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Child Abuse Affects Brain Wiring

child abuse affects brain wiring

Cognitive and behavioral therapists have known for some time that the environments we grow up in play a major role in the development of mental health challenges, such as anxiety disorder and depression. Research over the last 15 years is revealing why. For example, recent research by McGill University has found that the brain is affected by abuse, such as bullying, physical, mental, sexual, emotional, and even spiritual abuse. And, that abuse can cause issues with anxiety and depression, and many other mental health challenges.

Fortunately, research is also finding that we can make healthy change to the brain’s structure and wiring through therapy and mental training. The sooner we make this change, the better.

Nevertheless, all of us can overcome the adverse effects of growing up in a challenging environment.

You can read the press release for some of this research below:


Child Abuse Affects Brain Wiring

Impaired neural connections may explain profound and long-lasting effects of traumatic experiences during childhood

MCGILL UNIVERSITY

Crucial insulation for nerve fibres builds up during first two decades of life

For the optimal function and organization of the brain, electrical signals used by neurons may need to travel over long distances to communicate with cells in other regions. The longer axons of this kind are generally covered by a fatty coating called myelin. Myelin sheaths protect the axons and help them to conduct electrical signals more efficiently. Myelin builds up progressively (in a process known as myelination) mainly during childhood, and then continue to mature until early adulthood.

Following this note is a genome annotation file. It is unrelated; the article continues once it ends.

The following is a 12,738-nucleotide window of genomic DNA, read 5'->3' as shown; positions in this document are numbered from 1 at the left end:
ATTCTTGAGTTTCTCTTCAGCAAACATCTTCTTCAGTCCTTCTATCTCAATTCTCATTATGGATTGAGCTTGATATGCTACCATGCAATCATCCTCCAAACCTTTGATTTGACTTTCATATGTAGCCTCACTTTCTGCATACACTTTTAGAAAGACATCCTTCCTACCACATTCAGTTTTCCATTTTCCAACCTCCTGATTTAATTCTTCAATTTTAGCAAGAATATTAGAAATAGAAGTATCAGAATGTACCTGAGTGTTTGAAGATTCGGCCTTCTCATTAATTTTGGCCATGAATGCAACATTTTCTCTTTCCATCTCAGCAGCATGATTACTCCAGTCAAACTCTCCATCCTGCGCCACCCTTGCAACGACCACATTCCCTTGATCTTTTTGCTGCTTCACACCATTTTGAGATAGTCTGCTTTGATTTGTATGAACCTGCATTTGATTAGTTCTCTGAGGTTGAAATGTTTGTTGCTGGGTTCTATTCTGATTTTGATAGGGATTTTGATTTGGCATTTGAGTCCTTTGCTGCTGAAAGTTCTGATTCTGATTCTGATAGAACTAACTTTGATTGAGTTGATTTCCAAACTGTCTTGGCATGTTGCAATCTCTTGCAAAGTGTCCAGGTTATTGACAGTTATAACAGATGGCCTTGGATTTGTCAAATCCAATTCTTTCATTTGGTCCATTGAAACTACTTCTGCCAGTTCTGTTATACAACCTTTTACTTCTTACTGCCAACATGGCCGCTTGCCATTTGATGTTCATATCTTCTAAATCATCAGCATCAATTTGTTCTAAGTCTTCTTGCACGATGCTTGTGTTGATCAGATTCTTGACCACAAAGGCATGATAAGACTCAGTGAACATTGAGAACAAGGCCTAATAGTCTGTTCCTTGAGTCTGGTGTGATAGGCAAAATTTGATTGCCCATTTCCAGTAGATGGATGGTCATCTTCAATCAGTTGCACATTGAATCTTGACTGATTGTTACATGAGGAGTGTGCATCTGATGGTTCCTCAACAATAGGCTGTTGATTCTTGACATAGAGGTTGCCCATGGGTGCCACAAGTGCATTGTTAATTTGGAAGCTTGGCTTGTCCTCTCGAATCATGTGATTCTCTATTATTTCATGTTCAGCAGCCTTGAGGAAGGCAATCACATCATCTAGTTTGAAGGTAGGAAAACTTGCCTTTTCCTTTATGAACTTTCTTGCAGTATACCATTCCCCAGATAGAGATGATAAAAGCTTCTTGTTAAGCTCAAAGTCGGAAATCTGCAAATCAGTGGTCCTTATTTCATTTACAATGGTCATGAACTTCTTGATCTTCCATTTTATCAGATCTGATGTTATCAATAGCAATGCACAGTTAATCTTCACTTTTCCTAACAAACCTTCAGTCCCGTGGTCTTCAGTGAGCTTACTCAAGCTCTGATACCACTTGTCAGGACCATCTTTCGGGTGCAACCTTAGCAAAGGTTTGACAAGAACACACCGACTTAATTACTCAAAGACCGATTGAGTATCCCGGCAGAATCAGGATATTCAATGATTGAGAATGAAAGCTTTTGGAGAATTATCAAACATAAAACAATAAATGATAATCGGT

Earlier studies had shown significant abnormalities in the white matter in the brains of people who had experienced child abuse. (White matter is mostly made up of billions of myelinated nerve fibres stacked together.) But, because these observations were made by looking at the brains of living people using MRI, it was impossible to gain a clear picture of the white matter cells and molecules that were affected.

To gain a clearer picture of the microscopic changes which occur in the brains of adults who have experienced child abuse, and thanks to the availability of brain samples from the Douglas-Bell Canada Brain Bank (where, as well as the brain matter itself there is a lot of information about the lives of their donors) the researchers were able to compare post-mortem brain samples from three different groups of adults: people who had committed suicide who suffered from depression and had a history of severe childhood abuse (27 individuals); people with depression who had committed suicide but who had no history of being abused as children (25 individuals); and brain tissue from a third group of people who had neither psychiatric illnesses nor a history of child abuse (26 people).

Impaired neural connectivity may affect the regulation of emotions

The researchers discovered that the thickness of the myelin coating of a significant proportion of the nerve fibres was reduced ONLY in the brains of those who had suffered from child abuse. They also found underlying molecular alterations that selectively affect the cells that are responsible for myelin generation and maintenance. Finally, they found increases in the diameters of some of the largest axons among only this group and they speculate that together, these changes may alter functional coupling between the cingulate cortex and subcortical structures such as the amygdala and nucleus accumbens (areas of the brain linked respectively to emotional regulation and to reward and satisfaction) and contribute to altered emotional processing in people who have been abused during childhood.

The researchers conclude that adversity in early life may lastingly disrupt a range of neural functions in the anterior cingulate cortex. And while they don't yet know where in the brain and when during development, and how, at a molecular level these effects are sufficient to have an impact on the regulation of emotions and attachment, they are now planning to explore this in further research.


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Authors: Jim Folk, Marilyn Folk, BScN. Last updated October 5, 2017.

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